House Republican negotiators yesterday presented their version of a compromise over the investment level for a multiyear highway and transit bill. The proposal, presented by House Ways and Means Committee Chairman Bill Thomas (R-Calif.), would provide $284 billion in guaranteed funding and total federal surface transportation program authorizations of $299 billion. The offer would provide $4.6 billion more in guaranteed funding and $15 billion more in total authorizations than the measure passed by the House in April.
The offer is still far below the investment levels Senate negotiators have said would be acceptable. The House proposal only offered an overall investment "number," and would leave policy and structural issues to be negotiated later.
House Transportation and Infrastructure Committee Chairman Don Young (R-Alaska) characterized the proposal as a "good faith offer." Both Thomas and Young said the Bush administration could support the level of investment in their proposal. Thomas added, however, that "you can do a lot of things under this number; what we cannot do is try to figure out ways to raise it or re-open the bill at a later date and[/or] violate the president¹s principles."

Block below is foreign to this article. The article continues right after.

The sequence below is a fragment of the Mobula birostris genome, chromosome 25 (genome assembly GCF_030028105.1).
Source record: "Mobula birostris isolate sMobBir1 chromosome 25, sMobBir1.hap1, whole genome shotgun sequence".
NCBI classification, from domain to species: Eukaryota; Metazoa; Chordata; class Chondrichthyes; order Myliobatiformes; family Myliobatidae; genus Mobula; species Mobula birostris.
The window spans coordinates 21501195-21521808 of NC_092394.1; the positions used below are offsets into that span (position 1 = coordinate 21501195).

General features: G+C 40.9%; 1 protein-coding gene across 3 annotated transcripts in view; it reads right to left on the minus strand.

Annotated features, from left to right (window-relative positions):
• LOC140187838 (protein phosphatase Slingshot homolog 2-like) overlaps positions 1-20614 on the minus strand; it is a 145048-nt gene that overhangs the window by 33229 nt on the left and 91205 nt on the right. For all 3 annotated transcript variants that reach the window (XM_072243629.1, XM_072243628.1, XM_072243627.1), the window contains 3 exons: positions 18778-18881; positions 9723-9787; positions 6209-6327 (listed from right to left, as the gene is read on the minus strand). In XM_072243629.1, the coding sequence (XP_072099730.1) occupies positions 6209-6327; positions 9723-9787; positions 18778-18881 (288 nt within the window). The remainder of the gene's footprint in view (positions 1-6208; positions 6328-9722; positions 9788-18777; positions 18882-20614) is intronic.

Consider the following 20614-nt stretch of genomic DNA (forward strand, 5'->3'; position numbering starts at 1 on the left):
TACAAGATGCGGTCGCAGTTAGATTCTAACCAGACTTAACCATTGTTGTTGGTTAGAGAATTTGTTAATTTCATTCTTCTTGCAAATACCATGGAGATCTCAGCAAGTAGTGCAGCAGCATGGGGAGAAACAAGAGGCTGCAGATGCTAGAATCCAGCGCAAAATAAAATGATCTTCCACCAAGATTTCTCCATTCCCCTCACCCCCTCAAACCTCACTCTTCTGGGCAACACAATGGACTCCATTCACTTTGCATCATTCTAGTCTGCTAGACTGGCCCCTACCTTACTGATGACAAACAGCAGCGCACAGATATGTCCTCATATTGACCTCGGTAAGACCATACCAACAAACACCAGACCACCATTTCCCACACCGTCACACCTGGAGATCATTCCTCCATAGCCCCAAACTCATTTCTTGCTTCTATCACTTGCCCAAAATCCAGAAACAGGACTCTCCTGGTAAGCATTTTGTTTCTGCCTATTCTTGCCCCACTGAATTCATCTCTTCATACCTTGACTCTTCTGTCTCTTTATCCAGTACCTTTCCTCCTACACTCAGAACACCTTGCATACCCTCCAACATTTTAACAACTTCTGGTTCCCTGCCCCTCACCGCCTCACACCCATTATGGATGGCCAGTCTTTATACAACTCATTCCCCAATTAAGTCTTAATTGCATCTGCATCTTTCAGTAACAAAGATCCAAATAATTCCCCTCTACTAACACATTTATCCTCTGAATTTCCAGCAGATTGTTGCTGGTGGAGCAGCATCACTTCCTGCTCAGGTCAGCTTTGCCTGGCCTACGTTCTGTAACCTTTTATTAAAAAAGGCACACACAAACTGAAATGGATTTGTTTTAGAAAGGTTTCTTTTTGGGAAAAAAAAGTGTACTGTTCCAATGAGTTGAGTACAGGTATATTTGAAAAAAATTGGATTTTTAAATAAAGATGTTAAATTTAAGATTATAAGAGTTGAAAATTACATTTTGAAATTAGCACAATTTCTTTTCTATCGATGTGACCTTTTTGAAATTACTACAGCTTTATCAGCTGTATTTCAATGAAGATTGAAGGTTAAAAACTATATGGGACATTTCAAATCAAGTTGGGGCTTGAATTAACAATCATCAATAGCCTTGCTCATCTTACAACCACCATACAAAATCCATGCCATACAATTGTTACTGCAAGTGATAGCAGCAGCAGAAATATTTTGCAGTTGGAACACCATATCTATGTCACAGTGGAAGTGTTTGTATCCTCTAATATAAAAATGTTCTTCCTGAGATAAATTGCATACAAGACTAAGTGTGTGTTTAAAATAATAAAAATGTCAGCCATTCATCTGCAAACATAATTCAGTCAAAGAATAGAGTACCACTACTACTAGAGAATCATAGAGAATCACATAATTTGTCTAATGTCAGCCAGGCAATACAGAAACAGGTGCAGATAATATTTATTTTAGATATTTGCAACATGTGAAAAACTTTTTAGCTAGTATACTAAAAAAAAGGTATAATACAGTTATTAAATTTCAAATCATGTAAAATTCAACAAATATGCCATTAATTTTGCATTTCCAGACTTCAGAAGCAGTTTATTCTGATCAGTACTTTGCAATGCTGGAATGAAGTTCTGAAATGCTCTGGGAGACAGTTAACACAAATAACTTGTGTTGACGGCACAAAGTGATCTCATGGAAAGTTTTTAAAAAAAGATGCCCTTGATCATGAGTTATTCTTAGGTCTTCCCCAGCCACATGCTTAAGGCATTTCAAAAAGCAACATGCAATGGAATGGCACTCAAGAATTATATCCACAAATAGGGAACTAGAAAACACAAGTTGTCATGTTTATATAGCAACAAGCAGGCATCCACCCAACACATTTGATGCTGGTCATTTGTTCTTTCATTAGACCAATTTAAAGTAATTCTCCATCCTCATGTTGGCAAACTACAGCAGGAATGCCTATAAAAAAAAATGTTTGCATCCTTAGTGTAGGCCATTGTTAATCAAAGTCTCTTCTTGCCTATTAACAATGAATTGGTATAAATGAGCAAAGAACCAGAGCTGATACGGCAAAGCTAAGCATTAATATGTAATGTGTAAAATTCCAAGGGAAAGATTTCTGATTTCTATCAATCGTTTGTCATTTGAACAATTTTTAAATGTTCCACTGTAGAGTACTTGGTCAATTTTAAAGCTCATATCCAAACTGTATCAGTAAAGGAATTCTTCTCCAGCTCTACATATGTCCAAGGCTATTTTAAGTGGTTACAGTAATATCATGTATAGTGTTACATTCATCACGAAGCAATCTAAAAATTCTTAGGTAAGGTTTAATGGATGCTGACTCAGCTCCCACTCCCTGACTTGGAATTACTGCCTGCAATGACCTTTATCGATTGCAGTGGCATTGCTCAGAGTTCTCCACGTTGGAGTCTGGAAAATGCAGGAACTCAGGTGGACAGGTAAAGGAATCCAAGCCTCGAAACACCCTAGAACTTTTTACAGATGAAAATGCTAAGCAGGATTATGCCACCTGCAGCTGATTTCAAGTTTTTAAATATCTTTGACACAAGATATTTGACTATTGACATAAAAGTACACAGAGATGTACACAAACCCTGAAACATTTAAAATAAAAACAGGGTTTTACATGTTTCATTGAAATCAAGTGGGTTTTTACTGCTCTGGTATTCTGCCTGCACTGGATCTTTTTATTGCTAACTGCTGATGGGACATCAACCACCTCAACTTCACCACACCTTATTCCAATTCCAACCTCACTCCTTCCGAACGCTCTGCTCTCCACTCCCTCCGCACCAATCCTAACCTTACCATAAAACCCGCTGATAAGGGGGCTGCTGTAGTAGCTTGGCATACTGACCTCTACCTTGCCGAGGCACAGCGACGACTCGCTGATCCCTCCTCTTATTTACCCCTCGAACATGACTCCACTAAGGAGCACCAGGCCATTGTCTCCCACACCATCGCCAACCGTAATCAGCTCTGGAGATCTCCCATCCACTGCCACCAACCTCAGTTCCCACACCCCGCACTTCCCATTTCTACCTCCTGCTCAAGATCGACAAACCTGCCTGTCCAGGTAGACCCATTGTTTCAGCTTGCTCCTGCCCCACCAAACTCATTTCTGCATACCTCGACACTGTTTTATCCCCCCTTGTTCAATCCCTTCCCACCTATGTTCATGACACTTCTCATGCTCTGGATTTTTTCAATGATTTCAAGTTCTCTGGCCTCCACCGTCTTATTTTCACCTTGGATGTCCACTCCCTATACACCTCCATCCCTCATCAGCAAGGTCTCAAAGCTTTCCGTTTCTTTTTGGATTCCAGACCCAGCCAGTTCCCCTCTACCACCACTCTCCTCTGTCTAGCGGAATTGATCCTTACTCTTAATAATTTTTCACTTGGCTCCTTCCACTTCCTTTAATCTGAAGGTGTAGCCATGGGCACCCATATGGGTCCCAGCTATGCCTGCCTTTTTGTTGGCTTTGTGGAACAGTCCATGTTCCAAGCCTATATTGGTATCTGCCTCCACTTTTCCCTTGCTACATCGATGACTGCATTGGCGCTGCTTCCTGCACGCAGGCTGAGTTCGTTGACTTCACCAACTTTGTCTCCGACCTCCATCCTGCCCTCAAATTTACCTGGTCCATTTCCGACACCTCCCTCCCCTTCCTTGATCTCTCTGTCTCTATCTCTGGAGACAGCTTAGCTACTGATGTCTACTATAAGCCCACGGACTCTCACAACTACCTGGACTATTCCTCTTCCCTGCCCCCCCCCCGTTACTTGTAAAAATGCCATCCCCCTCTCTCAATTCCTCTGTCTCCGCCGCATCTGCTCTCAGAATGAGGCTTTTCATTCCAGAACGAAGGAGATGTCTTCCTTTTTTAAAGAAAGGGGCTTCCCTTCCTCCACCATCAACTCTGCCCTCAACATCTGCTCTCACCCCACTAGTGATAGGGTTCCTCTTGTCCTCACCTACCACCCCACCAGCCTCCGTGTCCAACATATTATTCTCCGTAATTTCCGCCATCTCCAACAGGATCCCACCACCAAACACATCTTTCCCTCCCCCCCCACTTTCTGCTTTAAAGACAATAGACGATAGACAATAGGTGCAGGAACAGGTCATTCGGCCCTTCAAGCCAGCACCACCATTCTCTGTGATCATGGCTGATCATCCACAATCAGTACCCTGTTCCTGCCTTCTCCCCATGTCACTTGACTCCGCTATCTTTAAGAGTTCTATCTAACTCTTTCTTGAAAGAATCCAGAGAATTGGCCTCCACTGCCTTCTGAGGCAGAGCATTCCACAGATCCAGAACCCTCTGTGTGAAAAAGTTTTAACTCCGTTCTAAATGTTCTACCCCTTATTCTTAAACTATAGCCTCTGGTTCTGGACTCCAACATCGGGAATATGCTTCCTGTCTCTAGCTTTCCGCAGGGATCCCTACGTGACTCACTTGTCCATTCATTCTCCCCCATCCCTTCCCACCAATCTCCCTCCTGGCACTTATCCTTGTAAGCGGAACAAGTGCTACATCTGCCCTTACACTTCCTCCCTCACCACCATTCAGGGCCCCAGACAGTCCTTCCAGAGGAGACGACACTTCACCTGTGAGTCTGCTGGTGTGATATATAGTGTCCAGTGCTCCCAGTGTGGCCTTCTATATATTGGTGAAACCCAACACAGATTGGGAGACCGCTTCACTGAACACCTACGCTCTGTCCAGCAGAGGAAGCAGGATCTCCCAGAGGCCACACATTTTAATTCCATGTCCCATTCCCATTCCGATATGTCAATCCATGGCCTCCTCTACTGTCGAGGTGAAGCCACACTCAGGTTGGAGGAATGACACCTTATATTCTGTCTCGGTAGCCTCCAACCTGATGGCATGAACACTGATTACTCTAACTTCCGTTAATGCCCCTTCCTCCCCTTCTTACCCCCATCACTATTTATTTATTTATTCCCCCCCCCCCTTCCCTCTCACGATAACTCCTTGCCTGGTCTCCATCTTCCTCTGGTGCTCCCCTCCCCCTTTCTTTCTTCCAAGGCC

The Bush administration has previously recommended "flat-line" funding for the highway and transit programs for the next six years, totaling $256 billion, and threatened to veto the House- and Senate-passed TEA-21 reauthorization measures over funding issues.
While conferees said they appreciated the House response to past Senate proposals, the House offer was greeted with mixed reviews. Senate Environment and Public Works Committee Chairman James Inhofe (R-Okla.) said donor state relief was not achievable at the funding level the House Republicans proposed. Inhofe also said he had polled Republican and Democratic Senate conferees and "a vote on the Senate side [on the proposal] held today would fail."
House Transportation and Infrastructure Committee Ranking Democrat Jim Oberstar (D-Minn.) offered, "the best that can be said about the proposal is that it is movement."
With the current federal highway and transit program extension expiring July 31 and Congress preparing to recess at the end of this week until September, members of the House and Senate yesterday worked diligently to develop a fifth extension of the programs. While it is unclear what duration the final extension will be, past reports have indicated it would last through September 30.